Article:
A parent’s fear of losing their child has permeated all of history. Such fear, at times rooted in history such as the forced assimilation of First Nations children around the world, can manifest in tales of creatures that come to steal your young ones in the night. With The Moogai, writer-director Jon Bell’s feature-length expansion of his 2020 short film, he weaves historical trauma and a new mother’s struggles to deliver a thematically rich supernatural horror that will resonate with audience across cultural borders, and particularly with women who feel unheard or unseen in their battles with postpartum depression and other afflictions.

The Supernatural Meets the Psychological

The film opens in the tranquil bushland of Australia, as two Indigenous sisters play among other children. Two white men approach, and the children are sent into hiding by the woman watching over them. They attempt to take a boy as the others scatter. One of the sisters hides in a cave, but quickly discovers it’s occupied by the Moogai — a Bundjalung term for boogeyman. As her sister attempts to rescue her, she’s clawed in the face and is helpless as she watches her sibling be dragged into the darkness.

source: Sundance Film Festival

Fifty years later, Sarah (Shari Sebbens) gives birth to her second child, nearly dying on the table, and her husband Fergus (Meyne Wyatt) is instructed by their doctor (Toby Leonard Moore) t0 ensure she gets as much rest as possible. This becomes difficult as Sarah begins having visions, in both sleeping and while awake, and her eldest child Chloe (Jahdeana Mary) has befriended an unseen entity. As Sarah starts to see a little girl repeatedly warning her “He’s coming…” her biological mother Ruth (Tessa Rose), whose face is scarred from the incident with her sister, attempts to help and give warning. Sarah refuses, angrily denouncing Ruth as her “real mother,” indicating she herself has been adopted by white people. As her visions become more vivid and real, Fergus becomes concerned as the lines between exhaustion and haunting are blurred, leading to shocking instances of danger for Sarah and her family.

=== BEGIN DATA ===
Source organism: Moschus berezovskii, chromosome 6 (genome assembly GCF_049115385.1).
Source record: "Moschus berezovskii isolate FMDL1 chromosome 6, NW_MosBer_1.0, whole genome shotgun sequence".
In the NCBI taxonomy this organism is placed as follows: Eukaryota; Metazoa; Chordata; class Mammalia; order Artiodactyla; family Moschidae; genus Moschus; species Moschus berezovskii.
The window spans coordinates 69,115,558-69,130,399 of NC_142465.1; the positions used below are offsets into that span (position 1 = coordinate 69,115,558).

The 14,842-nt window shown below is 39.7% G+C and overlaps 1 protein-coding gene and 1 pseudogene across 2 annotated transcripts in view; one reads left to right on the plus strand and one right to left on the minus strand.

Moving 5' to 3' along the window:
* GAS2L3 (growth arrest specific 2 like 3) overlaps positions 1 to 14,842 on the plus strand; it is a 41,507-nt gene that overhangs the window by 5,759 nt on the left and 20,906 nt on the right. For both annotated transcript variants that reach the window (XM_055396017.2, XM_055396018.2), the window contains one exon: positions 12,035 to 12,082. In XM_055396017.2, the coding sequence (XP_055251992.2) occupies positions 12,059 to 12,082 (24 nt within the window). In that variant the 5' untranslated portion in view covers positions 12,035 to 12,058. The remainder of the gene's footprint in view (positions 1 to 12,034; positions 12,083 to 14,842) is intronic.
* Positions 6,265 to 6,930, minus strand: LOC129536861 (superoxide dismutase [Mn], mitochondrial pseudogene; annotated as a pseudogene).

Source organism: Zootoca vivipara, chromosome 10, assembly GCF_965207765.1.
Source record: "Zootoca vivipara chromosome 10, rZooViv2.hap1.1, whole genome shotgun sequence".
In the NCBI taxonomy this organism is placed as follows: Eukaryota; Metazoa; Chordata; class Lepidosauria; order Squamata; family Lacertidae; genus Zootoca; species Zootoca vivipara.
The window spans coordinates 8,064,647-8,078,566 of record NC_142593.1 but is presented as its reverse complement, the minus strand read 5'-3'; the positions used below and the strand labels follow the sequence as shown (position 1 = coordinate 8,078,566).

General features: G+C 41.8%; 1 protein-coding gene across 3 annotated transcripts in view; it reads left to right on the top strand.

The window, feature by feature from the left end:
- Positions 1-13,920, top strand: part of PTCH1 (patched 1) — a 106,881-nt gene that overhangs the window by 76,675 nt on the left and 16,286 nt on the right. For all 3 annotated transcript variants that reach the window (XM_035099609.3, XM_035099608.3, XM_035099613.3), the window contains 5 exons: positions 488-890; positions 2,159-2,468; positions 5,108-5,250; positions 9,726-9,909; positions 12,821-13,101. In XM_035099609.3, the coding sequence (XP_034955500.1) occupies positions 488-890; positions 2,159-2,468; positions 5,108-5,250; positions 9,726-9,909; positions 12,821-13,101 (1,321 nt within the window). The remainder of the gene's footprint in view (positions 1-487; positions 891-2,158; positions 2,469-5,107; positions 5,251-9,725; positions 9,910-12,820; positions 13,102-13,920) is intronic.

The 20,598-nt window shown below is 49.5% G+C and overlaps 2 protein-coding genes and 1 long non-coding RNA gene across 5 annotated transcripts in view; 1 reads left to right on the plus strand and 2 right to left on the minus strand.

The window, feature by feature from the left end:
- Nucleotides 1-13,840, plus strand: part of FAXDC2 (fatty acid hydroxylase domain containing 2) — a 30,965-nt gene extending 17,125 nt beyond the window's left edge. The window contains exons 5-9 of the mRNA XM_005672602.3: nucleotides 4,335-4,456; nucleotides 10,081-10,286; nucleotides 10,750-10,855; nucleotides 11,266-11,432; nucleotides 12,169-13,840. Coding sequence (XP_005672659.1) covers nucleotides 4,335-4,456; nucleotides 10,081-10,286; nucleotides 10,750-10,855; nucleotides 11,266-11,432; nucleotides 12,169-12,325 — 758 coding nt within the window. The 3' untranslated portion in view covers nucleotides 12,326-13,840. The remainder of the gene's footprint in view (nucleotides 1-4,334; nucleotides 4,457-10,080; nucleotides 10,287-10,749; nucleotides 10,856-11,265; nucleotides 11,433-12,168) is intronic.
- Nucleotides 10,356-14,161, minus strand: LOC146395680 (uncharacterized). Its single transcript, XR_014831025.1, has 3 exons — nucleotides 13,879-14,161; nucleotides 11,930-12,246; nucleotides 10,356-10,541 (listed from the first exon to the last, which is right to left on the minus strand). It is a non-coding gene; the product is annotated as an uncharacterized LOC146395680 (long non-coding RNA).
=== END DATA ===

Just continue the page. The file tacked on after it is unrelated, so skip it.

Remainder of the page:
Exceptional Acting, Apt Allegories 

From the outset, Sebbens carries this film. Her performance is unmatched, and the complexity of her character’s upbringing lends itself to the metaphors put forth in Bell’s script. Wyatt does quite well as the father out to protect his kids at all costs, from anyone, and Tessa Rose enters every scene with the unmistakable air of someone who’s seen some shit. With the powerful performances of these two women, the film balances eerie suspense with false starts and jump scares to keep you uncomfortable for much of its tight runtime, with a climax that brings all its themes full-circle.

In his feature directorial debut, Jon Bell has created a fantastically gripping supernatural horror, which not only stands on its own but is further enriched in Indigenous lore and the tragic history of First Nations children removed from their homes. Though the scares could have hit a bit harder in places, the themes of historical tragedy and psychology penetrate The Moogai so deeply that the emotional resonance stands strong.


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